As Creative Director for Respawn Entertainment, Steve Fukuda is a busy man.
The Canadian launch party for Titanfall was a typically jubilant affair, with excited fans thronging demo stations, typical hors d’oeuvres making the rounds, and the excited chatter of happy gamers mingling with the sounds of future-warfare emanating from demo pods around the venue. While this revelry is taking place, Fukuda is attending via Skype connection, holding interviews from a sparsely-decorated office in LA, the only noteworthy feature of which is the whiteboard behind him that bears a three-inch inscription: “It’s Done. (For Now)”.
Fukuda seems gratified by the warm critical reception to the game so far. He cites the ‘freshness’ as a product of their initial goal to avoid a lot of what other people were doing, which required a certain amount of ignoring the commonly held assumptions about multiplayer shooters and making the most fun game they could, designing through iteration to overcome the challenges that arose. “That process happened to work out, and people seem to be responding to that”.
Titanfall originally started out with a specific plan, but the final product today represents a lot of experimentation. “A lot of us got caught up in the top-down aspect – the story, the universe, and contextual explanations for everything that’s possible in the game. After a while, we increasingly grew convinced that maybe we should go in the opposite direction, and we started exploring abstract gameplay concepts that were separate from the context.”
“It’s a tough shift to make – especially when your background is to make the most cinematic levels possible – suddenly you’re looking at coming up with a whole new kind of way to play the game. That mental shift was a big part of the process.”
Fukuda doesn’t go into specifics, but gives a hypothetical to underline his point. “Let’s say you want to make a superhero game. People will say ‘Superheroes? Jumping across buildings in a single bound? Running on walls? Sounds goofy.’ But don’t think about the concept – don’t worry about the guy in tights – just think about how fun it is to have that amount of movement freedom. That’s an example of how gameplay and concept can fight each other, but ultimately, gameplay has to win.”
“It was a long road, with a lot of iteration involved.” Early on, the AI drones that populate the arenas caused issues – “we had to make sure that the AI were no shooting you in the back when you were dealing with an enemy player.” Every possible variable in the game was subjected to revision and playtesting – “we particularly iterated on the motion model – running on walls, the double-jump height, reconciling that with the geometry of the levels, and the motions of the Titans. Even the dash ability of the Titans – how often and how fast you could move – all these were being tweaked constantly to make it fun.”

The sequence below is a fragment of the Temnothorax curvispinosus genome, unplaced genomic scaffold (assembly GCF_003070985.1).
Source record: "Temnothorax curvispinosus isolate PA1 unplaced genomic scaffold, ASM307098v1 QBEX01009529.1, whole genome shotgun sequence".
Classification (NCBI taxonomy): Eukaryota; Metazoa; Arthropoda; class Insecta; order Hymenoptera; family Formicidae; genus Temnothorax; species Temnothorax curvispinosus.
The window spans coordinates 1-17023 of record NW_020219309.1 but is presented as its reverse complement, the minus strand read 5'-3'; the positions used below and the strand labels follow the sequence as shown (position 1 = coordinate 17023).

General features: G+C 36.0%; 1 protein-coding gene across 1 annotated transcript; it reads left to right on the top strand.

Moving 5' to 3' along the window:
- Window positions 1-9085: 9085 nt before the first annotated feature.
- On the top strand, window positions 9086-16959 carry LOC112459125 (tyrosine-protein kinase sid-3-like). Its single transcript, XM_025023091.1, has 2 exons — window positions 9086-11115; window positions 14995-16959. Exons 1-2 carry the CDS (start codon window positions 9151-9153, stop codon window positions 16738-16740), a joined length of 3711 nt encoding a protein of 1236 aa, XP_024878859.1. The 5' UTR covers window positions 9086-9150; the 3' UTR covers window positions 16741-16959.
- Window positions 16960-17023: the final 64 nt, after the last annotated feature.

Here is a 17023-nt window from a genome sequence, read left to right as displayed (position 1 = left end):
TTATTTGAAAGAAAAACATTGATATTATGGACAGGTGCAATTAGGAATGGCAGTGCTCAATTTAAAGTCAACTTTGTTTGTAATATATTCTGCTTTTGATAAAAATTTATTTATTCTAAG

It’s bold that as a flagship-console title, Titanfall is multiplayer only. There was a desire to keep the team small, which necessitated a certain amount of focus, and there was a lot of friction within Respawn initially as the team members grappled to avoid doing the same old thing. Many of the team came from a singleplayer background, which generally calls on a different skillset.
“When you’re working on singleplayer games, you can lock yourself away in an office and work on your level to the exclusion of all other things” Fukuda explains. The multiplayer approach involves a lot of interlocking game mechanics – “even the scale of your geometry and things like that have an effect on everything else. Everyone else needs to be working in tandem to get the feel right, otherwise it’s going to cause problems. Working closely as a team was critical.”
With no traditional campaign mode, Fukuda wanted to cater to the “things that people may take for granted in single player – that sense of visceralness, the cinematic action, and cinematically charged game mechanics”. This is the mentality that brought about the bespoke animations that trigger when a player enters a Titan. “We hand-crafted all these very specific animations for certain situations. Depending on your angle of approach you’ll enter the hatch differently, or you’ll get the fun stuff when piloting the Titan, like ripping out a pilot, squishing him in your hand, or crushing him against the wall depending on the conditions when you melee.”
As for what’s next for the team, it doesn’t sound as though they plan on sitting back and enjoying the fruits of a successful launch anytime soon. “Right now we’re looking at how the public is reacting, and what kind of crazy exploits are going to show up. We’re thinking about what we want out of the game based on player input, because we definitely want to support it going forward. We have a list of things that we want to tackle, and we’ll prioritize it based on the feedback”
I ask Fukuda what kind of design challenges or genres he’d like to tackle after Titanfall, and he gets quiet. “I haven’t really thought that far ahead. We’re a small team, and we’re still really excited about exploring the design space within Titanfall, so there are no plans yet”.
Done for now, indeed.